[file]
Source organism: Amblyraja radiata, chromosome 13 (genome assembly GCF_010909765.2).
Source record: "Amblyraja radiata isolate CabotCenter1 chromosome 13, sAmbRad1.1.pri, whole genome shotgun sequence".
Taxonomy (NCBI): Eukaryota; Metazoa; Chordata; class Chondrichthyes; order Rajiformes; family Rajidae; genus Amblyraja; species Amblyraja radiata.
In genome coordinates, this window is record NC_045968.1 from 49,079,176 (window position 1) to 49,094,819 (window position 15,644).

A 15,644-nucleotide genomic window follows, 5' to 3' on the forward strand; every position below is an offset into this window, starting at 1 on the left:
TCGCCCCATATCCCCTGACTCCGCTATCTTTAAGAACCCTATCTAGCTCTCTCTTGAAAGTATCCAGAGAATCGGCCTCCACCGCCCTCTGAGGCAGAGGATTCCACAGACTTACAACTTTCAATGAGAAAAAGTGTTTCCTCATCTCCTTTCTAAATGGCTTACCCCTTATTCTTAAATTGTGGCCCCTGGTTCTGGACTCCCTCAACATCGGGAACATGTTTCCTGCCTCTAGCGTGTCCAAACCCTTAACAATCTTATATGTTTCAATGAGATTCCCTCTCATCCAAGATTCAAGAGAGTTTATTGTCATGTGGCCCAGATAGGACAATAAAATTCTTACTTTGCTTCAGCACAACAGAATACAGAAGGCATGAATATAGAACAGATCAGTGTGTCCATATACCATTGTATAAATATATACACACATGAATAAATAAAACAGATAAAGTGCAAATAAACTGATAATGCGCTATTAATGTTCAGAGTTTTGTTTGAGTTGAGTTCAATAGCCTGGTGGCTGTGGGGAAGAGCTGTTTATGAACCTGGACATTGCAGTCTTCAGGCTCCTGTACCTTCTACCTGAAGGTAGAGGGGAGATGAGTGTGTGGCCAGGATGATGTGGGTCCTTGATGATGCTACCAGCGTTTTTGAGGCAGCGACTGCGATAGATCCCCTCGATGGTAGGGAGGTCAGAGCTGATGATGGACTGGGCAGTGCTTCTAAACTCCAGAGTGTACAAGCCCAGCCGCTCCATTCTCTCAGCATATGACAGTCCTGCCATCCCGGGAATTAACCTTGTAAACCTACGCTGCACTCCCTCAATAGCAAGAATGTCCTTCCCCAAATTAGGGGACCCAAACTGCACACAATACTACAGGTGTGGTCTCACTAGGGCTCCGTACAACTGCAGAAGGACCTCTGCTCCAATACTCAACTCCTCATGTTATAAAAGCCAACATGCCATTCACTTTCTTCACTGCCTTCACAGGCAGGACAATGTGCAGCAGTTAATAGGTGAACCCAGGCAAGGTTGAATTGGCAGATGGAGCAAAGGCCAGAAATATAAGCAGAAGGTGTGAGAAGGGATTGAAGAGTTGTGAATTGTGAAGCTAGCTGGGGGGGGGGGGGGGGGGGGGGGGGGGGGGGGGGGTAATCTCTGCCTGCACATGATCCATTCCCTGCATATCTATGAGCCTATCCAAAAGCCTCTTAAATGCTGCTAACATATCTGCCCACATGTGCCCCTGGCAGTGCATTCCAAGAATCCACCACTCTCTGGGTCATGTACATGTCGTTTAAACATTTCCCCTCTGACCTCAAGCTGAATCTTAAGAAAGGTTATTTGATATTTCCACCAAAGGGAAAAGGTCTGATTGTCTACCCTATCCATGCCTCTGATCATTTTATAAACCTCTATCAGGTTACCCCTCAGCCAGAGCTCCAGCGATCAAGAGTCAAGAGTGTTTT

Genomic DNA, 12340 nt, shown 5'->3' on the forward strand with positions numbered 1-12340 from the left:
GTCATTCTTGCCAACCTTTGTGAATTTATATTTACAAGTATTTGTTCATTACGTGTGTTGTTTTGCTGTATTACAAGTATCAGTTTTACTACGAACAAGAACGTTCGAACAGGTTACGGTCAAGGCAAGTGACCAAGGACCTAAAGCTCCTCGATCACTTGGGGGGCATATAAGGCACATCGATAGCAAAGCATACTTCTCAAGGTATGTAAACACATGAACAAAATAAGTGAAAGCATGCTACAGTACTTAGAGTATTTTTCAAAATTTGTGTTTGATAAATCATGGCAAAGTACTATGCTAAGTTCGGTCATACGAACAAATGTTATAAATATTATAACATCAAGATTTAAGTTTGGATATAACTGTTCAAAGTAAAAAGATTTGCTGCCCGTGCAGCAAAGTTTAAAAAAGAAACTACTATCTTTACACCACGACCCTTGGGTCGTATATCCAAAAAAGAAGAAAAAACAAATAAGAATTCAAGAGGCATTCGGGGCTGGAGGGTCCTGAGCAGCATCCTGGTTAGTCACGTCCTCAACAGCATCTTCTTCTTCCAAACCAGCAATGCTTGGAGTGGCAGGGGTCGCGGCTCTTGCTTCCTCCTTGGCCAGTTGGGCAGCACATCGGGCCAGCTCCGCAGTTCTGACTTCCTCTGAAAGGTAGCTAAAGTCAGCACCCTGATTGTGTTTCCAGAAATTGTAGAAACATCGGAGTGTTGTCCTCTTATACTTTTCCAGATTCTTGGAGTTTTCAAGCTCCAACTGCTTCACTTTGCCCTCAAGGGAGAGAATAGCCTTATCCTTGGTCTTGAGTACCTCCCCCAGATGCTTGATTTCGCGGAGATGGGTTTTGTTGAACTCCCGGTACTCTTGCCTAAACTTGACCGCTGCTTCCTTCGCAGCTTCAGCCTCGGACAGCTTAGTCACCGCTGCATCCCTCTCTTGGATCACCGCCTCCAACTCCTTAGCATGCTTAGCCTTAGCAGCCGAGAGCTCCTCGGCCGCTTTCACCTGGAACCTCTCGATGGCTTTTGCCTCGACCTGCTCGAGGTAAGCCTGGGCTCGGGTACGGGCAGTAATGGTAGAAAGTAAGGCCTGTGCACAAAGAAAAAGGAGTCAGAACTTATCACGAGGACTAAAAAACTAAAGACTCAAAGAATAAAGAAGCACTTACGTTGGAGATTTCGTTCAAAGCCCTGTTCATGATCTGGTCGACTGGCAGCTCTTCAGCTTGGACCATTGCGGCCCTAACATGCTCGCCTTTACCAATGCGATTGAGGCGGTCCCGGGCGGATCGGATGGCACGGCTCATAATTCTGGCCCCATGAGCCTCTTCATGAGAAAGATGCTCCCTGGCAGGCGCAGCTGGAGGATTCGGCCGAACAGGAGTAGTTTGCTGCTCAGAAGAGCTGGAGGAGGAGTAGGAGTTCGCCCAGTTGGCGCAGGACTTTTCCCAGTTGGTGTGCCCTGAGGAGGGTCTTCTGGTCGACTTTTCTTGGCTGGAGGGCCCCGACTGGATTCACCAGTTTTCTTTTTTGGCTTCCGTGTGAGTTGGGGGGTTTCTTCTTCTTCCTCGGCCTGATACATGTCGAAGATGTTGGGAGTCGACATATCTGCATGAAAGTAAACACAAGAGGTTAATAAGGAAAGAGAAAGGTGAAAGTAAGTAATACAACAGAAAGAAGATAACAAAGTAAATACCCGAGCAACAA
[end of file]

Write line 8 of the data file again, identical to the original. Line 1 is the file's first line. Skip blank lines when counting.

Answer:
GTCATTCTTGCCAACCTTTGTGAATTTATATTTACAAGTATTTGTTCATTACGTGTGTTGTTTTGCTGTATTACAAGTATCAGTTTTACTACGAACAAGAACGTTCGAACAGGTTACGGTCAAGGCAAGTGACCAAGGACCTAAAGCTCCTCGATCACTTGGGGGGCATATAAGGCACATCGATAGCAAAGCATACTTCTCAAGGTATGTAAACACATGAACAAAATAAGTGAAAGCATGCTACAGTACTTAGAGTATTTTTCAAAATTTGTGTTTGATAAATCATGGCAAAGTACTATGCTAAGTTCGGTCATACGAACAAATGTTATAAATATTATAACATCAAGATTTAAGTTTGGATATAACTGTTCAAAGTAAAAAGATTTGCTGCCCGTGCAGCAAAGTTTAAAAAAGAAACTACTATCTTTACACCACGACCCTTGGGTCGTATATCCAAAAAAGAAGAAAAAACAAATAAGAATTCAAGAGGCATTCGGGGCTGGAGGGTCCTGAGCAGCATCCTGGTTAGTCACGTCCTCAACAGCATCTTCTTCTTCCAAACCAGCAATGCTTGGAGTGGCAGGGGTCGCGGCTCTTGCTTCCTCCTTGGCCAGTTGGGCAGCACATCGGGCCAGCTCCGCAGTTCTGACTTCCTCTGAAAGGTAGCTAAAGTCAGCACCCTGATTGTGTTTCCAGAAATTGTAGAAACATCGGAGTGTTGTCCTCTTATACTTTTCCAGATTCTTGGAGTTTTCAAGCTCCAACTGCTTCACTTTGCCCTCAAGGGAGAGAATAGCCTTATCCTTGGTCTTGAGTACCTCCCCCAGATGCTTGATTTCGCGGAGATGGGTTTTGTTGAACTCCCGGTACTCTTGCCTAAACTTGACCGCTGCTTCCTTCGCAGCTTCAGCCTCGGACAGCTTAGTCACCGCTGCATCCCTCTCTTGGATCACCGCCTCCAACTCCTTAGCATGCTTAGCCTTAGCAGCCGAGAGCTCCTCGGCCGCTTTCACCTGGAACCTCTCGATGGCTTTTGCCTCGACCTGCTCGAGGTAAGCCTGGGCTCGGGTACGGGCAGTAATGGTAGAAAGTAAGGCCTGTGCACAAAGAAAAAGGAGTCAGAACTTATCACGAGGACTAAAAAACTAAAGACTCAAAGAATAAAGAAGCACTTACGTTGGAGATTTCGTTCAAAGCCCTGTTCATGATCTGGTCGACTGGCAGCTCTTCAGCTTGGACCATTGCGGCCCTAACATGCTCGCCTTTACCAATGCGATTGAGGCGGTCCCGGGCGGATCGGATGGCACGGCTCATAATTCTGGCCCCATGAGCCTCTTCATGAGAAAGATGCTCCCTGGCAGGCGCAGCTGGAGGATTCGGCCGAACAGGAGTAGTTTGCTGCTCAGAAGAGCTGGAGGAGGAGTAGGAGTTCGCCCAGTTGGCGCAGGACTTTTCCCAGTTGGTGTGCCCTGAGGAGGGTCTTCTGGTCGACTTTTCTTGGCTGGAGGGCCCCGACTGGATTCACCAGTTTTCTTTTTTGGCTTCCGTGTGAGTTGGGGGGTTTCTTCTTCTTCCTCGGCCTGATACATGTCGAAGATGTTGGGAGTCGACATATCTGCATGAAAGTAAACACAAGAGGTTAATAAGGAAAGAGAAAGGTGAAAGTAAGTAATACAACAGAAAGAAGATAACAAAGTAAATACCCGAGCAACAA